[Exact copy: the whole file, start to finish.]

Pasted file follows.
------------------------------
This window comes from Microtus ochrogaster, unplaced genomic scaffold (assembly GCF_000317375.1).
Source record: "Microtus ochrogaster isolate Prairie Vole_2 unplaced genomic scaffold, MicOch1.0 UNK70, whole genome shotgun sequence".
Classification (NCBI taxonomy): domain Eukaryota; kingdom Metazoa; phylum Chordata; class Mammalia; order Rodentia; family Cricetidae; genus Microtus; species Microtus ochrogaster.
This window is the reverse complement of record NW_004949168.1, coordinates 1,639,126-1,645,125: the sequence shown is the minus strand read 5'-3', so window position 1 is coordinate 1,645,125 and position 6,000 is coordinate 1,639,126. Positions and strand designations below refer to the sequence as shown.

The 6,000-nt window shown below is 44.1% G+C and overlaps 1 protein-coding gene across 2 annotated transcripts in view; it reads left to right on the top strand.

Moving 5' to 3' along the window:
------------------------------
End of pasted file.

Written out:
This window comes from Microtus ochrogaster, unplaced genomic scaffold (assembly GCF_000317375.1).
Source record: "Microtus ochrogaster isolate Prairie Vole_2 unplaced genomic scaffold, MicOch1.0 UNK70, whole genome shotgun sequence".
Classification (NCBI taxonomy): domain Eukaryota; kingdom Metazoa; phylum Chordata; class Mammalia; order Rodentia; family Cricetidae; genus Microtus; species Microtus ochrogaster.
This window is the reverse complement of record NW_004949168.1, coordinates 1,639,126-1,645,125: the sequence shown is the minus strand read 5'-3', so window position 1 is coordinate 1,645,125 and position 6,000 is coordinate 1,639,126. Positions and strand designations below refer to the sequence as shown.

The 6,000-nt window shown below is 44.1% G+C and overlaps 1 protein-coding gene across 2 annotated transcripts in view; it reads left to right on the top strand.

Moving 5' to 3' along the window: